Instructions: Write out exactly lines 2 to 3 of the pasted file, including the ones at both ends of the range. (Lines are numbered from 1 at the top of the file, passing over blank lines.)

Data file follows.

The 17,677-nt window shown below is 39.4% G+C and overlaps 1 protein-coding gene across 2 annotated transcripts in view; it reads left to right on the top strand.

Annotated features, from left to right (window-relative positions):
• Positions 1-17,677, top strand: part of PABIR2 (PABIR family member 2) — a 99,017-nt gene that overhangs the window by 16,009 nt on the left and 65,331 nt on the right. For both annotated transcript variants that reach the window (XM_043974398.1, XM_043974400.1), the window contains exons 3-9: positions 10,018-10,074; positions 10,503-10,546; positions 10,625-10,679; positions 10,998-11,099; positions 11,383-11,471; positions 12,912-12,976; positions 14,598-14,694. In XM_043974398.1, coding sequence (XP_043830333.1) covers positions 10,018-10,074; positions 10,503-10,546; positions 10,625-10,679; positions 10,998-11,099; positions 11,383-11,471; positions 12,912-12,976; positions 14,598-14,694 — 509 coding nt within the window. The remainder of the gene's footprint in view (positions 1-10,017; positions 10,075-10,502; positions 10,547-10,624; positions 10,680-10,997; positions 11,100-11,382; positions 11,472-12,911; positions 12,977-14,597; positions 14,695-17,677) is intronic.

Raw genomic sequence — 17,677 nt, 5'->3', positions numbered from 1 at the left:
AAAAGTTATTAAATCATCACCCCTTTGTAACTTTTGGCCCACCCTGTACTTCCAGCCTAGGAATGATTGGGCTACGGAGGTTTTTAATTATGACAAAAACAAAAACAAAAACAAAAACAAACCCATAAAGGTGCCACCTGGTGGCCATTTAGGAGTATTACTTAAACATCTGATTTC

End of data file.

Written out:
Annotated features, from left to right (window-relative positions):
• Positions 1-17,677, top strand: part of PABIR2 (PABIR family member 2) — a 99,017-nt gene that overhangs the window by 16,009 nt on the left and 65,331 nt on the right. For both annotated transcript variants that reach the window (XM_043974398.1, XM_043974400.1), the window contains exons 3-9: positions 10,018-10,074; positions 10,503-10,546; positions 10,625-10,679; positions 10,998-11,099; positions 11,383-11,471; positions 12,912-12,976; positions 14,598-14,694. In XM_043974398.1, coding sequence (XP_043830333.1) covers positions 10,018-10,074; positions 10,503-10,546; positions 10,625-10,679; positions 10,998-11,099; positions 11,383-11,471; positions 12,912-12,976; positions 14,598-14,694 — 509 coding nt within the window. The remainder of the gene's footprint in view (positions 1-10,017; positions 10,075-10,502; positions 10,547-10,624; positions 10,680-10,997; positions 11,100-11,382; positions 11,472-12,911; positions 12,977-14,597; positions 14,695-17,677) is intronic.